Volume V, song 461, page 474 - 'The broom blooms bonie' -...
Volume V, song 461, page 474 - 'The broom blooms bonie' - Scanned from the 1853 edition of the 'Scots Musical Museum', James Johnson and Robert Burns (Edinburgh and London: W. Blackwood & Sons, 1853)
Verse 1: 'It's whisper'd in parlour, it's whisper'd in ha', The broom blooms bonie, the broom blooms fair; Lady Marget's wi' child amang our ladies a', And she dare na gae down to the broom nae mair.' Hall has been shortened to 'ha' in this verse and 'bonie' means handsome.
The 'Scots Musical Museum' is the most important of the numerous eighteenth- and nineteenth-century collections of Scottish song. When the engraver James Johnson started work on the second volume of his collection in 1787, he enlisted Robert Burns as contributor and editor. Burns enthusiastically collected songs from various sources, often expanding or revising them, whilst including much of his own work. The resulting combination of innovation and antiquarianism gives the work a feel of living tradition.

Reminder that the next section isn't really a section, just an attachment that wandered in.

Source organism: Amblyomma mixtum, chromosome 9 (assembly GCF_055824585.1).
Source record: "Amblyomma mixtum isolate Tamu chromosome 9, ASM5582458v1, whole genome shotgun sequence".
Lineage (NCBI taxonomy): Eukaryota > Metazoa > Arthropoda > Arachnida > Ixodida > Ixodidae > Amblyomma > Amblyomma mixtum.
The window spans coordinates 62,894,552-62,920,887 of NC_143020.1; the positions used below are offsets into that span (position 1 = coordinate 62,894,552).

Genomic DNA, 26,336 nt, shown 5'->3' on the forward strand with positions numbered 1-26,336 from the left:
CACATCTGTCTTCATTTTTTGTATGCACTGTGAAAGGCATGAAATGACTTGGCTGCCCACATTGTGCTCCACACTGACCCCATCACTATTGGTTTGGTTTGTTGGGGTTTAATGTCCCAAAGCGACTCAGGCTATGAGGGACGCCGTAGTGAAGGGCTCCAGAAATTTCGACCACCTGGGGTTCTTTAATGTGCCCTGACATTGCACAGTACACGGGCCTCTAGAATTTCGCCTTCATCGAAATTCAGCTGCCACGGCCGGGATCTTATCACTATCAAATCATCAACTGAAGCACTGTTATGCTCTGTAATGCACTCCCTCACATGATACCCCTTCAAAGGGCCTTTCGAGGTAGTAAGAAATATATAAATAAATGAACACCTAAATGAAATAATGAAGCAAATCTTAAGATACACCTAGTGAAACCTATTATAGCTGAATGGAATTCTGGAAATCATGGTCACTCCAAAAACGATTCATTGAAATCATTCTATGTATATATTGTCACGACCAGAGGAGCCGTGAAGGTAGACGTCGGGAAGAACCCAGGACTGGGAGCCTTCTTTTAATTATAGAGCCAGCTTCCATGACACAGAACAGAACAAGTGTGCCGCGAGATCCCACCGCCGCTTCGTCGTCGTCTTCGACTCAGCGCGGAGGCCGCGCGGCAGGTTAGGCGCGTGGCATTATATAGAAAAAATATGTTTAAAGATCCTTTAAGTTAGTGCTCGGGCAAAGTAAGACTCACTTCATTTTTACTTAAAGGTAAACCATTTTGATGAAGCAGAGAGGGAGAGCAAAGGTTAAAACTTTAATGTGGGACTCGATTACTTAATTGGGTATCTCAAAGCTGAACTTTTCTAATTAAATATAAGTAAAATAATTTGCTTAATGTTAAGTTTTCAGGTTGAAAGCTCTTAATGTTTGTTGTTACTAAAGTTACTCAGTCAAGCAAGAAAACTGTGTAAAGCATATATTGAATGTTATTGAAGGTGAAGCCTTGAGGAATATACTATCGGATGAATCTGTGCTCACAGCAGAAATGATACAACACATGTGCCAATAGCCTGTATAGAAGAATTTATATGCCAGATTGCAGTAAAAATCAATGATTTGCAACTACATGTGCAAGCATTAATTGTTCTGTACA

The blooming of the broom reflects the fertility of the lady in the song and the happiness felt by her companions about her pregnancy. This is a lovely window onto society's attitude towards women and children. It is a pity that no date can be given for the song. It is thought to have been fragmentary before Burns recovered it and now it is impossible to know how much work Burns did on it before its publication. It is possible that it was originally a street ballad. There is no other previous occurrence of this song in publication so the origins and background of the piece will no doubt continue to be a mystery.